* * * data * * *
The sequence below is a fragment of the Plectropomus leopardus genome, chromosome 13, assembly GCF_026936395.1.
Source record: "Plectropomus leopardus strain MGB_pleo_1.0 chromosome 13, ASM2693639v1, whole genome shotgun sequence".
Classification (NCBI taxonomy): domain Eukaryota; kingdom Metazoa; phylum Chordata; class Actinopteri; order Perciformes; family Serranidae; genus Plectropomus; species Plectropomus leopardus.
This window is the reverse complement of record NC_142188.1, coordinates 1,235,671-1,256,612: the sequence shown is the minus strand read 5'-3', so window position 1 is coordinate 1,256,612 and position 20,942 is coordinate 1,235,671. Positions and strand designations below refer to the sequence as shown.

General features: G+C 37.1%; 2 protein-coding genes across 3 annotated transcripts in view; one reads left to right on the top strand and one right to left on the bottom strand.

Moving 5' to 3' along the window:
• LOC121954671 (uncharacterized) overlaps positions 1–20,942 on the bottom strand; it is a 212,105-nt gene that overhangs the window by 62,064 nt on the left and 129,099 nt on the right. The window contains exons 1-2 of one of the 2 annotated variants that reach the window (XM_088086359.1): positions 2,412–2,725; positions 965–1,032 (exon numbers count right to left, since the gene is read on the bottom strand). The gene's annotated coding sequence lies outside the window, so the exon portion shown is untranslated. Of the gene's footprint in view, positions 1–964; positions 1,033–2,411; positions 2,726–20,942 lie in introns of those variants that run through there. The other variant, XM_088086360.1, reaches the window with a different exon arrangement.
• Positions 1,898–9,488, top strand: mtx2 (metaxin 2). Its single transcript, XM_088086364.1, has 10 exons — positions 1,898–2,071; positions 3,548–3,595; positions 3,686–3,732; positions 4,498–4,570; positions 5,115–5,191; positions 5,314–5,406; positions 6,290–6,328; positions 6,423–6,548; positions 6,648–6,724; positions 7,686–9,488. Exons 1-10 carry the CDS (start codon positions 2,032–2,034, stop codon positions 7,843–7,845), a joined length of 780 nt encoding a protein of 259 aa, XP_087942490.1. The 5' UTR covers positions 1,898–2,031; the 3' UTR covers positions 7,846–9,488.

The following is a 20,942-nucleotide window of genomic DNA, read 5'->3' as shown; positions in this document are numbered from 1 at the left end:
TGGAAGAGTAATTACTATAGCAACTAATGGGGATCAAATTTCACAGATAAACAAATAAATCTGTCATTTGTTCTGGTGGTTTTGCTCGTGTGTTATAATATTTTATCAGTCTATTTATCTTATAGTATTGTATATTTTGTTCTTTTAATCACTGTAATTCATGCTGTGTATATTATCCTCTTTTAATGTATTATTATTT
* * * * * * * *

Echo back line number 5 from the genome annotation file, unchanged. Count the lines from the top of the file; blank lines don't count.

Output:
General features: G+C 37.1%; 2 protein-coding genes across 3 annotated transcripts in view; one reads left to right on the top strand and one right to left on the bottom strand.